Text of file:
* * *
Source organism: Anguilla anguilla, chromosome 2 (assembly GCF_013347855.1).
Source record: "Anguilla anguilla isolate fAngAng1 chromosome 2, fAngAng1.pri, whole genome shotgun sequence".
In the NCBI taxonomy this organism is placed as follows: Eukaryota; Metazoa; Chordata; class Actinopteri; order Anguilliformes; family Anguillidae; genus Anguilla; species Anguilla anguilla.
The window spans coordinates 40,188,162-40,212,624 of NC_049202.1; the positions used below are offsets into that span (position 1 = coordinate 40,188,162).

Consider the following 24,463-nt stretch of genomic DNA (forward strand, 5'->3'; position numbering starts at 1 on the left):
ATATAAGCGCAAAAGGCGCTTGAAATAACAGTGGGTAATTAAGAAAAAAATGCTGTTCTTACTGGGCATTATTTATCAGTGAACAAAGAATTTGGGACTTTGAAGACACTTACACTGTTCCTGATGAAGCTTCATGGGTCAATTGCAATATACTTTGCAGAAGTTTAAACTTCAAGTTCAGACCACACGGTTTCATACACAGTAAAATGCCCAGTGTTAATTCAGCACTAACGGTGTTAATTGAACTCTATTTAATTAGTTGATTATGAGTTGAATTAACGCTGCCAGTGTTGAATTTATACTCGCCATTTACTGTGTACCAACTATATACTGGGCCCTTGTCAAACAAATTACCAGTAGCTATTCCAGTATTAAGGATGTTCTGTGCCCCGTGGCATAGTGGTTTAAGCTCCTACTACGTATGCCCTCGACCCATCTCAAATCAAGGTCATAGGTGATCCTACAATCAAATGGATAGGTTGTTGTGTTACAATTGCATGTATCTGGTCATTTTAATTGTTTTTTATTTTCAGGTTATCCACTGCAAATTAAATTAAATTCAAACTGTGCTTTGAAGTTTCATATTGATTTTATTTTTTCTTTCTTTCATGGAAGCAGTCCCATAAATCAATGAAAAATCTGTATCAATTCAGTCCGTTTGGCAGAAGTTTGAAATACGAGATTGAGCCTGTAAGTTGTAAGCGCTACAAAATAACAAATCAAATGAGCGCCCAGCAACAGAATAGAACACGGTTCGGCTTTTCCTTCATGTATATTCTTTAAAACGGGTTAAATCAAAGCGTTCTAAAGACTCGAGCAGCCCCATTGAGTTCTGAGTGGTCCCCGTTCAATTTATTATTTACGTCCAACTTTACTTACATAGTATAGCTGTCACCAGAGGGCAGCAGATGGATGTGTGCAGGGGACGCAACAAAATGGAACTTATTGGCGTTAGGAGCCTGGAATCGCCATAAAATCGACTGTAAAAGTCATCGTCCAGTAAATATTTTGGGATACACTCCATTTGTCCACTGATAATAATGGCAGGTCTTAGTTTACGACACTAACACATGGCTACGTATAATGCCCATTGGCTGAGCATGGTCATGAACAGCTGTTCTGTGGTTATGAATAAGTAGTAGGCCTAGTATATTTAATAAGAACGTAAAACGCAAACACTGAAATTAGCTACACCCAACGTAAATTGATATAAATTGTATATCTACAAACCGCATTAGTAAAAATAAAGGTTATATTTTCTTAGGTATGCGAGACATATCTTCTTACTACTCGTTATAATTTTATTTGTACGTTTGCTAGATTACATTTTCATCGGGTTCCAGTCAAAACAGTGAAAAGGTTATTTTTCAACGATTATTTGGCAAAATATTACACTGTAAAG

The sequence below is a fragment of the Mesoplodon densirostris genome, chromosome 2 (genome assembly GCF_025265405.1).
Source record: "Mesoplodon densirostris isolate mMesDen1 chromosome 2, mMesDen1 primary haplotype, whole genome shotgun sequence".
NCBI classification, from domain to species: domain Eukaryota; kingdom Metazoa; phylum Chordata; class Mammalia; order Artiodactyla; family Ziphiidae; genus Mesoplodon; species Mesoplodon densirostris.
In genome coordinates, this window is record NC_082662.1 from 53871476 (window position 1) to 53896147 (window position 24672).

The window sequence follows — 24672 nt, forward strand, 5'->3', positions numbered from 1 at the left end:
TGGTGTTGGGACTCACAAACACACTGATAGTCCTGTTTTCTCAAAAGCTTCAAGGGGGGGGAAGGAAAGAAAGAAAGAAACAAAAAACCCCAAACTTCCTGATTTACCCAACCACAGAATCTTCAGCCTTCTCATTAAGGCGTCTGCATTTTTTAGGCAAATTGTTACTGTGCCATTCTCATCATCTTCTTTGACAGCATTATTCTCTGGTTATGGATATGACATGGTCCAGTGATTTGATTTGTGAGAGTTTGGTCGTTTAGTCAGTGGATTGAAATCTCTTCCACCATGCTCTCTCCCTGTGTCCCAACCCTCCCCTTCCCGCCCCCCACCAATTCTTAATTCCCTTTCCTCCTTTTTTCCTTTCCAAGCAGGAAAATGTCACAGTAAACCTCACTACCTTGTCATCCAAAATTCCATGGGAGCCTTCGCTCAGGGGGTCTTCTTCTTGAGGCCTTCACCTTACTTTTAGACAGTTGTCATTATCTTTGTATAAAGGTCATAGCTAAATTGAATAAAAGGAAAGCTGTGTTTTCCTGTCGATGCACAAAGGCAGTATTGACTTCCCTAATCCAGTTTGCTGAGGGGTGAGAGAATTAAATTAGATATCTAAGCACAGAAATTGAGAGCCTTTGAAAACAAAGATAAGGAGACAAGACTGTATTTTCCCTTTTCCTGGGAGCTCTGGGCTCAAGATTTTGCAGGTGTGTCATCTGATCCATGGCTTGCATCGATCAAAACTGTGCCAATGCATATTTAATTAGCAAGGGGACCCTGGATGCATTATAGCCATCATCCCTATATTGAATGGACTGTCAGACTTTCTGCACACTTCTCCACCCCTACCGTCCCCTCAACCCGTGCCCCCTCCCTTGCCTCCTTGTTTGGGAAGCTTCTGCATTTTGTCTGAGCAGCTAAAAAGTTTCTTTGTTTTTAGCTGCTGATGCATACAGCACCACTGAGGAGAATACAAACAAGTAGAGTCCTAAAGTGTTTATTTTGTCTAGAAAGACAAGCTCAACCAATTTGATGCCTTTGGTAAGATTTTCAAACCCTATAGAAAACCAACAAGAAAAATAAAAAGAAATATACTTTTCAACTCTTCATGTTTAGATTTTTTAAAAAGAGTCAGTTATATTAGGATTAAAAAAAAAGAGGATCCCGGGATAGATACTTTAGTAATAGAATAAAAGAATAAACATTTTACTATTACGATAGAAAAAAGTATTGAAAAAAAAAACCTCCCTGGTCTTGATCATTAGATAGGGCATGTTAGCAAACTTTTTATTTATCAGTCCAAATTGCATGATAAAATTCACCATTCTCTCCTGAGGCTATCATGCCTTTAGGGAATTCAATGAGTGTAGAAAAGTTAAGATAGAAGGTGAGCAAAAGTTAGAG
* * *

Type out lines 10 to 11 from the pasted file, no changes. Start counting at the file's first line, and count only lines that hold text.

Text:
In genome coordinates, this window is record NC_082662.1 from 53871476 (window position 1) to 53896147 (window position 24672).

The window sequence follows — 24672 nt, forward strand, 5'->3', positions numbered from 1 at the left end: